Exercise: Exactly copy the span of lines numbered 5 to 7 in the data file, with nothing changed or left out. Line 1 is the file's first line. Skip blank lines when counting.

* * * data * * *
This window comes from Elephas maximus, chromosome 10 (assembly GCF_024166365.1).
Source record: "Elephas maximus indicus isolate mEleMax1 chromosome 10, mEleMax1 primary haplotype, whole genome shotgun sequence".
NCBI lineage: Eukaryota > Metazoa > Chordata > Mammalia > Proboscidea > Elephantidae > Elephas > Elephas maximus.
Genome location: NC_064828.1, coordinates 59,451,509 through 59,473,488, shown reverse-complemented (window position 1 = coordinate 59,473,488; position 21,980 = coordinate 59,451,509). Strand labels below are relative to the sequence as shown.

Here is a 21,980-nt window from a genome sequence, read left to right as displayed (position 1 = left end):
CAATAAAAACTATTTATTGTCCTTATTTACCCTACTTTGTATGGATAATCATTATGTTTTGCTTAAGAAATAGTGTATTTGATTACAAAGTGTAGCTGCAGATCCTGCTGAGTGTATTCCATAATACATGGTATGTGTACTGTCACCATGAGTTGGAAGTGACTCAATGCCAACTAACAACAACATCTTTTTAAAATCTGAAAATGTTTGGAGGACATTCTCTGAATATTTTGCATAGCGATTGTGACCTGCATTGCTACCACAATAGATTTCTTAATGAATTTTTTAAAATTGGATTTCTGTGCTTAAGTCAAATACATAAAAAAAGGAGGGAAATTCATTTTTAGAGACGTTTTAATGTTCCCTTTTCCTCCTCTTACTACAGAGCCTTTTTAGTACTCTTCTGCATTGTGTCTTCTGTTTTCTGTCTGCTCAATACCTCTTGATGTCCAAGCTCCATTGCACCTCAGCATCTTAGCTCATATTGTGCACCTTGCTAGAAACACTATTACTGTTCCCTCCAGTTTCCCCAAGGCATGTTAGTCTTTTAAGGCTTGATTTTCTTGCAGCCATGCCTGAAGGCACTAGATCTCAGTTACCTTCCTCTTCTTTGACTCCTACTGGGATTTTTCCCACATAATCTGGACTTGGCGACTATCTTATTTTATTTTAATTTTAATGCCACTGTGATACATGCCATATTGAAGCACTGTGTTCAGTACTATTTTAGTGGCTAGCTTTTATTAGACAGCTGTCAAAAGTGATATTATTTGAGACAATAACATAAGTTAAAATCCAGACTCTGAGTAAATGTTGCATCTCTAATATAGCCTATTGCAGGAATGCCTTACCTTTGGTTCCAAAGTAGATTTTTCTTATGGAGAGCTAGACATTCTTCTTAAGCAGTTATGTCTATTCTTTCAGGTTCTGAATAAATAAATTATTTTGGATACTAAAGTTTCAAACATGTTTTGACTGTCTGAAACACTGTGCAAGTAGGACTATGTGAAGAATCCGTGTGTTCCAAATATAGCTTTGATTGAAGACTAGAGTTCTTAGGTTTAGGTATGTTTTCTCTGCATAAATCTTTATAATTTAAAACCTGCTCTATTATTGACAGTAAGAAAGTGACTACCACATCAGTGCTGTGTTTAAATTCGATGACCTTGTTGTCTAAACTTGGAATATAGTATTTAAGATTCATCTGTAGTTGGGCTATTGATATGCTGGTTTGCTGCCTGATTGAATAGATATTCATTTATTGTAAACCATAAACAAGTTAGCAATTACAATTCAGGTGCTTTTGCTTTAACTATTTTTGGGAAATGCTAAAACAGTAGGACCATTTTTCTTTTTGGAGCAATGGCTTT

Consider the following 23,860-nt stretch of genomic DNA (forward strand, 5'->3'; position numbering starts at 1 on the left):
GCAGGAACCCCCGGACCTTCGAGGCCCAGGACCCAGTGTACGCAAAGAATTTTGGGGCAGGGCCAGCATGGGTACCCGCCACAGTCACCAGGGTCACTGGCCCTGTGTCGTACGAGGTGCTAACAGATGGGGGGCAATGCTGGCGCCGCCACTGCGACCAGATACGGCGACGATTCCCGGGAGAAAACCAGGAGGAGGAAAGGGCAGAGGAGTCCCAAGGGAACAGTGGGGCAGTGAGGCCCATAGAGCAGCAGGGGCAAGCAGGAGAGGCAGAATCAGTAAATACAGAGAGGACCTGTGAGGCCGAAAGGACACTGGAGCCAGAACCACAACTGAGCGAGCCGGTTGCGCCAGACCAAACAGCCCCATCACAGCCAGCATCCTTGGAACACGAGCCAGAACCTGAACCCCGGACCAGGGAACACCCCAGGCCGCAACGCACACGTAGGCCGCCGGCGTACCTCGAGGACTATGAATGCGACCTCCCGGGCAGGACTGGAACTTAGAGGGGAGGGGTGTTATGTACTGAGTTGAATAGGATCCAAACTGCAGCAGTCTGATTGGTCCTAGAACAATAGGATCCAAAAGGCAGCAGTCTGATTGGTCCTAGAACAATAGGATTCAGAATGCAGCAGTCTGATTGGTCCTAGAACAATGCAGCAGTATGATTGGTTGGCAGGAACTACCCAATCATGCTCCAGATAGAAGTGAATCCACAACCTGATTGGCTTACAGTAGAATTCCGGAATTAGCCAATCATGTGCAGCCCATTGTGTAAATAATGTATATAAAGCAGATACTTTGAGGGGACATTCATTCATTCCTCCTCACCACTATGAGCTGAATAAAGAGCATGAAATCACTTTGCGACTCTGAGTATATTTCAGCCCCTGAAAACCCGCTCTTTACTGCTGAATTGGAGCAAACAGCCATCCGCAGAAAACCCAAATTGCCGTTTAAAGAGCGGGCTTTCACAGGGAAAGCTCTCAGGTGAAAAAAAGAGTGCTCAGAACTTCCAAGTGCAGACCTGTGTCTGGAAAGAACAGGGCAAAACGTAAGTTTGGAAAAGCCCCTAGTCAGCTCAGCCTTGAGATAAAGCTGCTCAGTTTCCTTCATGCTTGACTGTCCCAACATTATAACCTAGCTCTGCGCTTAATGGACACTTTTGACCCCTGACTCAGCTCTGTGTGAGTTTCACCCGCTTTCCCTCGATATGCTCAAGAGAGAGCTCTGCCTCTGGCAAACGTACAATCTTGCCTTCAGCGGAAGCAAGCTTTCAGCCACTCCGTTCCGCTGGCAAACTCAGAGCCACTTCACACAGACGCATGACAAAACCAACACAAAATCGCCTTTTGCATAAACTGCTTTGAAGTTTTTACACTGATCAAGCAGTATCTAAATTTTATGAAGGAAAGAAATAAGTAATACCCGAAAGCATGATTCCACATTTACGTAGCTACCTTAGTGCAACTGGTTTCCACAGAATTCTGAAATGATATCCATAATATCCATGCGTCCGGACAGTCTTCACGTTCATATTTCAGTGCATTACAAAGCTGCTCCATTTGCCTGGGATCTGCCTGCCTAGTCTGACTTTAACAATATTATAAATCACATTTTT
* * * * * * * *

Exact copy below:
Here is a 21,980-nt window from a genome sequence, read left to right as displayed (position 1 = left end):
CAATAAAAACTATTTATTGTCCTTATTTACCCTACTTTGTATGGATAATCATTATGTTTTGCTTAAGAAATAGTGTATTTGATTACAAAGTGTAGCTGCAGATCCTGCTGAGTGTATTCCATAATACATGGTATGTGTACTGTCACCATGAGTTGGAAGTGACTCAATGCCAACTAACAACAACATCTTTTTAAAATCTGAAAATGTTTGGAGGACATTCTCTGAATATTTTGCATAGCGATTGTGACCTGCATTGCTACCACAATAGATTTCTTAATGAATTTTTTAAAATTGGATTTCTGTGCTTAAGTCAAATACATAAAAAAAGGAGGGAAATTCATTTTTAGAGACGTTTTAATGTTCCCTTTTCCTCCTCTTACTACAGAGCCTTTTTAGTACTCTTCTGCATTGTGTCTTCTGTTTTCTGTCTGCTCAATACCTCTTGATGTCCAAGCTCCATTGCACCTCAGCATCTTAGCTCATATTGTGCACCTTGCTAGAAACACTATTACTGTTCCCTCCAGTTTCCCCAAGGCATGTTAGTCTTTTAAGGCTTGATTTTCTTGCAGCCATGCCTGAAGGCACTAGATCTCAGTTACCTTCCTCTTCTTTGACTCCTACTGGGATTTTTCCCACATAATCTGGACTTGGCGACTATCTTATTTTATTTTAATTTTAATGCCACTGTGATACATGCCATATTGAAGCACTGTGTTCAGTACTATTTTAGTGGCTAGCTTTTATTAGACAGCTGTCAAAAGTGATATTATTTGAGACAATAACATAAGTTAAAATCCAGACTCTGAGTAAATGTTGCATCTCTAATATAGCCTATTGCAGGAATGCCTTACCTTTGGTTCCAAAGTAGATTTTTCTTATGGAGAGCTAGACATTCTTCTTAAGCAGTTATGTCTATTCTTTCAGGTTCTGAATAAATAAATTATTTTGGATACTAAAGTTTCAAACATGTTTTGACTGTCTGAAACACTGTGCAAGTAGGACTATGTGAAGAATCCGTGTGTTCCAAATATAGCTTTGATTGAAGACTAGAGTTCTTAGGTTTAGGTATGTTTTCTCTGCATAAATCTTTATAATTTAAAACCTGCTCTATTATTGACAGTAAGAAAGTGACTACCACATCAGTGCTGTGTTTAAATTCGATGACCTTGTTGTCTAAACTTGGAATATAGTATTTAAGATTCATCTGTAGTTGGGCTATTGATATGCTGGTTTGCTGCCTGATTGAATAGATATTCATTTATTGTAAACCATAAACAAGTTAGCAATTACAATTCAGGTGCTTTTGCTTTAACTATTTTTGGGAAATGCTAAAACAGTAGGACCATTTTTCTTTTTGGAGCAATGGCTTT

Consider the following 23,860-nt stretch of genomic DNA (forward strand, 5'->3'; position numbering starts at 1 on the left):